To measure effects of fish oil supplements on lipoprotein subclasses by nuclear magnetic resonance (NMR) in subjects with type II diabetes and relate them to insulin sensitivity.

Two-armed, parallel, placebo-controlled, randomized.

Normotriglyceridemic subjects with type II diabetes without insulin treatment were given either fish oil (n=12, median intake 5.9 g/day total n-3 fatty acids (FA) (1.8 g 20:5n-3, 3.0 g 22:6n-3)) or corn oil (n=14, 8.5 g/day 18:2n-6 FA).

Size and concentration of lipoproteins subclasses were measured by NMR, insulin sensitivity by hyperinsulinemic, isoglycemic clamps.

After 9 weeks, there were differences between those treated with fish and corn oil with respect to very low-density lipoprotein (VLDL) size (median -15 vs +0.6%, P=0.001), particle concentrations of large VLDL (-99 vs -4.1%, P=0.041) and small high-density lipoprotein (HDL) (-12 vs +10%, P=0.051). Compared with corn oil fish oil tended to increase HDL size and small low-density lipoprotein (LDL) concentration (P=0.063 and 0.068, respectively, for differences between groups). There was no effect on oxidized LDL. Insulin sensitivity (glucose utilization) decreased in the fish oil group compared with the corn oil group (P=0.049). The decrease in insulin sensitivity did not correlate with the effects on lipoprotein subclasses.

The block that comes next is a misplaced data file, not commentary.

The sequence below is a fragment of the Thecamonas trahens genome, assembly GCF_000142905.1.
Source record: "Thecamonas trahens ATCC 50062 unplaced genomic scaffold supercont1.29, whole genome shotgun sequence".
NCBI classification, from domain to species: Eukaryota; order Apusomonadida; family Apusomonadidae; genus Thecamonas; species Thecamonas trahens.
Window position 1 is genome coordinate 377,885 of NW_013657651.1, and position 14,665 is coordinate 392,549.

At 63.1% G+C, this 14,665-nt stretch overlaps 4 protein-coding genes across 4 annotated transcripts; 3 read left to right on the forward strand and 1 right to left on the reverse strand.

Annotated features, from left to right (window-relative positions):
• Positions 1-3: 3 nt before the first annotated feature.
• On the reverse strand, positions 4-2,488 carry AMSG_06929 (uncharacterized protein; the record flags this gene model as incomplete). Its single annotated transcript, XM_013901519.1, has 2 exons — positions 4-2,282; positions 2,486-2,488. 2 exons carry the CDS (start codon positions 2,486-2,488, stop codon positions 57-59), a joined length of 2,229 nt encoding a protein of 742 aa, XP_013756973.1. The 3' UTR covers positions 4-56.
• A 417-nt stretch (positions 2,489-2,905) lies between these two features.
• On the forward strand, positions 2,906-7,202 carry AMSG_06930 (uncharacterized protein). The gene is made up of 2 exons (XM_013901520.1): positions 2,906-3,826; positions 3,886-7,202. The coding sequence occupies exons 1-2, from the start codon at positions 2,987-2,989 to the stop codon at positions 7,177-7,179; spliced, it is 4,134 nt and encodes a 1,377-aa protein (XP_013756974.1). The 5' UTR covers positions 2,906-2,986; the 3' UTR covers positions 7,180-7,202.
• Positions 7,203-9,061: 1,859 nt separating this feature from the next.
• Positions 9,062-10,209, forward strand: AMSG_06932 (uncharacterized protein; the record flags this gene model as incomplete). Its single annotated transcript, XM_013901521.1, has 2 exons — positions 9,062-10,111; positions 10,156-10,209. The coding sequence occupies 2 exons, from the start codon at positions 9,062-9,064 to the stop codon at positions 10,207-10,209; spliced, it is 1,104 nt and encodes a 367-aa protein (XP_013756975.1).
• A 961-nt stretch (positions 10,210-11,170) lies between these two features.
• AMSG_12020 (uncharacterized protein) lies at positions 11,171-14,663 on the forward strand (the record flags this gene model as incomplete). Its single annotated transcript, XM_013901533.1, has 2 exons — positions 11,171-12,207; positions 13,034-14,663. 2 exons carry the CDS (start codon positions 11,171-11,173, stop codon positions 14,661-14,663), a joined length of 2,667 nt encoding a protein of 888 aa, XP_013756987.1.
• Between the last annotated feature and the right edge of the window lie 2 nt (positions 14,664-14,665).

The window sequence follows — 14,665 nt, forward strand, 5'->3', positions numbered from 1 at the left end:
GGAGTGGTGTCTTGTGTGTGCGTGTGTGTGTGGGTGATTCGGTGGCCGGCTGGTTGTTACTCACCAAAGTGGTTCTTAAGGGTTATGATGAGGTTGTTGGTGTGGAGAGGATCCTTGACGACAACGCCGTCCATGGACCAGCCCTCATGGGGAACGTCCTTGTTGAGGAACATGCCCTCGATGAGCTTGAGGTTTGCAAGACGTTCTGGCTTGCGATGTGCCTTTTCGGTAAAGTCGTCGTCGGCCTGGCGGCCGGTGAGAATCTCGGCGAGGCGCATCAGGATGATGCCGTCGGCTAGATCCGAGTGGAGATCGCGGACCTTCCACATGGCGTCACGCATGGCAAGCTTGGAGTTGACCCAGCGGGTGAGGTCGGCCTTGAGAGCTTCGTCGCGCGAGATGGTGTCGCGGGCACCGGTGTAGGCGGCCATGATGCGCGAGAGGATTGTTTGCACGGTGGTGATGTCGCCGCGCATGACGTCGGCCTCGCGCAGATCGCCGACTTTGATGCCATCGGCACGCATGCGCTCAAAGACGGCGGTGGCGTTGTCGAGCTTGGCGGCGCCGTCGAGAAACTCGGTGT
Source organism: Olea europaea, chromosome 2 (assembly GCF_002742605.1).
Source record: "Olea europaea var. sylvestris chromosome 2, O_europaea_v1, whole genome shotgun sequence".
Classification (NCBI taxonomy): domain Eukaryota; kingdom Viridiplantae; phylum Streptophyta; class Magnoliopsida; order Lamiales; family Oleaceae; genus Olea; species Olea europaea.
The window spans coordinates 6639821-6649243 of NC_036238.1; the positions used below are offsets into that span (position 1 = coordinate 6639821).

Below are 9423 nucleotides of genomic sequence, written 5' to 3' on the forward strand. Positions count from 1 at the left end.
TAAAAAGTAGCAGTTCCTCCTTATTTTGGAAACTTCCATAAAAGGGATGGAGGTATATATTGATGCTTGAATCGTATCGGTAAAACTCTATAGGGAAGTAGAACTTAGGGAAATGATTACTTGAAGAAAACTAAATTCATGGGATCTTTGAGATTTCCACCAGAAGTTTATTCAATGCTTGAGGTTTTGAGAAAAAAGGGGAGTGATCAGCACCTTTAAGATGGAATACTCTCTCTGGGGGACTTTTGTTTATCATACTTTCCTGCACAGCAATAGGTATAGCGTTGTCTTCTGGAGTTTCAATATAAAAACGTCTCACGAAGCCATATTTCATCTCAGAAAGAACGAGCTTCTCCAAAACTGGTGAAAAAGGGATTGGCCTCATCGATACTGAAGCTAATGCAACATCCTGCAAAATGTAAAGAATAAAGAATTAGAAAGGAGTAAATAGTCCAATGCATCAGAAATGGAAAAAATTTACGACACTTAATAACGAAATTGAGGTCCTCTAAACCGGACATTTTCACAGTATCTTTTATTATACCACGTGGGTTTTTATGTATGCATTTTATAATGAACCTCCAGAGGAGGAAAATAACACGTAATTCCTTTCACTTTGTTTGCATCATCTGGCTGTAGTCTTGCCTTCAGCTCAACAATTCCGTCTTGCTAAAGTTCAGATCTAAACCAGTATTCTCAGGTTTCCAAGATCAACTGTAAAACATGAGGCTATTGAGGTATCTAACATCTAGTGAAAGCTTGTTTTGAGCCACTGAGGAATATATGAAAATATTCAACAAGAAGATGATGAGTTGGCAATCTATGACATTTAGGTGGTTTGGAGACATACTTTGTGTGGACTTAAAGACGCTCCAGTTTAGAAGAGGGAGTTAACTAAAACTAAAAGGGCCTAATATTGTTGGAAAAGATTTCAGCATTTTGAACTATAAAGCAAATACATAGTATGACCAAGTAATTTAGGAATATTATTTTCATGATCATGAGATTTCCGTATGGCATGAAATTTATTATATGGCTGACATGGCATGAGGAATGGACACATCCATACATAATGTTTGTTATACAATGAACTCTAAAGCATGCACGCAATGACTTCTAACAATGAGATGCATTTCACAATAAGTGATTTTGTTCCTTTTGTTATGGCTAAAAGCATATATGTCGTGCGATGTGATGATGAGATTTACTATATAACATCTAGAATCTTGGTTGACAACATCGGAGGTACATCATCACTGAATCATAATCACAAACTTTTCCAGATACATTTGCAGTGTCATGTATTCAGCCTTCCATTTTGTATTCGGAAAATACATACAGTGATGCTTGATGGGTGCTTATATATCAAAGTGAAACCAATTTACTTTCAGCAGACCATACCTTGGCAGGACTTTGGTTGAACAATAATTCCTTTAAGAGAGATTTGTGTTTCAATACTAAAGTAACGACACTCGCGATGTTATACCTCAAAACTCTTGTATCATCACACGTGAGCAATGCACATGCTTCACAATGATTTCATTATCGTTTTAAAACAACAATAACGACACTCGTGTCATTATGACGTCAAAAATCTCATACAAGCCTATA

A high intake of n-3 FA exerts effects on several lipoprotein subclasses without obvious influence from changes in insulin sensitivity.